BY CHRISTINE BEDELL Californian government editor email@example.com
A onetime city council candidate who hacked into a political rival's computer and distributed the secrets he found has agreed to pay a state watchdog agency $6,000 for spending campaign funds on criminal legal fees unrelated to his election bid, according to government filings.
Filings also show two sitting local lawmakers have agreed to pay fines for inadequate campaign finance reporting.
The Fair Political Practices Commission is scheduled to take up the staff-recommended settlements of all three cases next Thursday.
In the first matter, 2010 failed Bakersfield City Council hopeful Martin Bertram faces a $6,000 fine for using campaign money to defend himself against criminal charges of accessing the computer of then-Republican state Assembly candidate Ken Mettler and distributing what he found, including to The Californian.
He found emails indicating Mettler had recruited Shannon Holloway to run in the same 2010 32nd Assembly District GOP primary he was running in to create name confusion that would damage his main rival, Shannon Grove. Grove ultimately won the primary and general election.
Bertram told The Californian in October 2010 that he did what he did because voters had a right to know what Mettler was up to.
In September 2011, Bertram pleaded no contest in Kern County Superior Court to a misdemeanor charge of delaying an investigation and an infraction charge of unauthorized access to a computer. A misdemeanor charge of illegally taking campaign information was dismissed.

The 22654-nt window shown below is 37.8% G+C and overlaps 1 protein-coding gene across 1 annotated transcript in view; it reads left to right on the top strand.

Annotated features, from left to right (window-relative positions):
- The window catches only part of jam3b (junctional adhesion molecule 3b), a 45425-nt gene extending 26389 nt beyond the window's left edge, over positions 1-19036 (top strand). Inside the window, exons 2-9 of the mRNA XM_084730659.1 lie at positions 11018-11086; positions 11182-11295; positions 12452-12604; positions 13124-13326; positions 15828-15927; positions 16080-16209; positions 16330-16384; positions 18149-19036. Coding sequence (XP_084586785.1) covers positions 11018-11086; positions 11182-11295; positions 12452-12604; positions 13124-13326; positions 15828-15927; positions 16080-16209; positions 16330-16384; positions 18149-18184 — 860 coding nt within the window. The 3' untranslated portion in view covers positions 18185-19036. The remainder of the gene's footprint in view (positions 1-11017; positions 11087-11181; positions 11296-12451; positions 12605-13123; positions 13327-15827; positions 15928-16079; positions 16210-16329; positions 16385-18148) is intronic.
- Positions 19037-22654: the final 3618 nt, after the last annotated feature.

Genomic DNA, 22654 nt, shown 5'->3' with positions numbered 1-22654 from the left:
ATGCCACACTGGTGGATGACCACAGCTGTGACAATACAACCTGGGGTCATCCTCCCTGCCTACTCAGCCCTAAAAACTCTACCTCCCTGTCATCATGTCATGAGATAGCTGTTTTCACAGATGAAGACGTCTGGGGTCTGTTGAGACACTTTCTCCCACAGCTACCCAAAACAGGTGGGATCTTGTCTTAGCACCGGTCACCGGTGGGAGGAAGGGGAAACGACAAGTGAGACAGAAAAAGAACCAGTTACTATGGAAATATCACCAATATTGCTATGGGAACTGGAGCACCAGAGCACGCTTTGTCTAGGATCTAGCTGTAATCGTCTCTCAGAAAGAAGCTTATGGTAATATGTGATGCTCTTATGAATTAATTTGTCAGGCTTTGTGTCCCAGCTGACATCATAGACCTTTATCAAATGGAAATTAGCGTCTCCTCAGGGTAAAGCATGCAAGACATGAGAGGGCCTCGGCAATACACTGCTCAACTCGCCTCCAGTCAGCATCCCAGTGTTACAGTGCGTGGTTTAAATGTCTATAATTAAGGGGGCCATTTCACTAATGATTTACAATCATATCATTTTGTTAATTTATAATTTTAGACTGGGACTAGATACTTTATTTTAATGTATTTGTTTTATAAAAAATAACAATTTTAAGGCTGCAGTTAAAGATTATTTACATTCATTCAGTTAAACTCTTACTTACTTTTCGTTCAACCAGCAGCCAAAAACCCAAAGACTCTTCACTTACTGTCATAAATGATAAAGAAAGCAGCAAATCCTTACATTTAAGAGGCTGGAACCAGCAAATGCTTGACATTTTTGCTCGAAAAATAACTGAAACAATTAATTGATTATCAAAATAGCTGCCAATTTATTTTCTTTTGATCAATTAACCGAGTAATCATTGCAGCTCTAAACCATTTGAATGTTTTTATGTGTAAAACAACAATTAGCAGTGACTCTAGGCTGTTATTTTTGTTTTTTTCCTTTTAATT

Bertram racked up legal fees, some of which were covered or advanced by Bertram campaign consulting firm Western Pacific Research, which still have not been repaid, according to the stipulation between Bertram and the FPPC. It says Bertram paid some of the legal fees directly from his campaign funds.
On or about Jan. 27 and May 9 of 2011, the FPPC says, Bertram spent campaign funds totaling $1,500 and $2,500, respectively, on the fees.
"Personal use of campaign funds is a serious violation of the Act because the prohibition against such personal use is the only thing separating campaign contributions from bribery," the FPPC agreement says.
The two violations carried a maximum penalty of $5,000 each. The FPPC says it cut Bertram a break in part because he agreed to an early settlement with the agency.
Campaign finance reports filed with the city of Bakersfield show that as of July 1 of this year, Bertram's 2010 council campaign still owed Western Pacific Research $58,354.
Bertram did not return a phone message left at his work Friday afternoon. Mettler said in a statement: "Candidates and professional consultants who consistently violate the law and the expectation of transparency in our political process deserve to have severe penalties imposed upon them."
Grove and Kern County Supervisor Zack Scrivner are facing FPPC fines, too.
Filings show Scrivner and his 2010 campaign treasurer Shawn Kelly have agreed to pay $4,750 for two violations: failing to report information about payments to subvendors totaling about $297,182 in original campaign statements filed between July 1, 2009, and Oct. 16, 2010; and failing to report accrued expenses totaling approximately $99,685 in statements filed for the period of Jan. 1-Sept. 30 of 2010.
Grove and campaign treasurer Karen Cain have agreed to pay $2,250 for failing to timely report subvendor information for payments totaling about $229,374 during the 2010 primary, FPPC documents say.
Grove said Friday she had reported paying a media group to buy advertising time for her but didn't specify which media outlets ultimately were paid. She said she now understands the rules better and filed amended reports.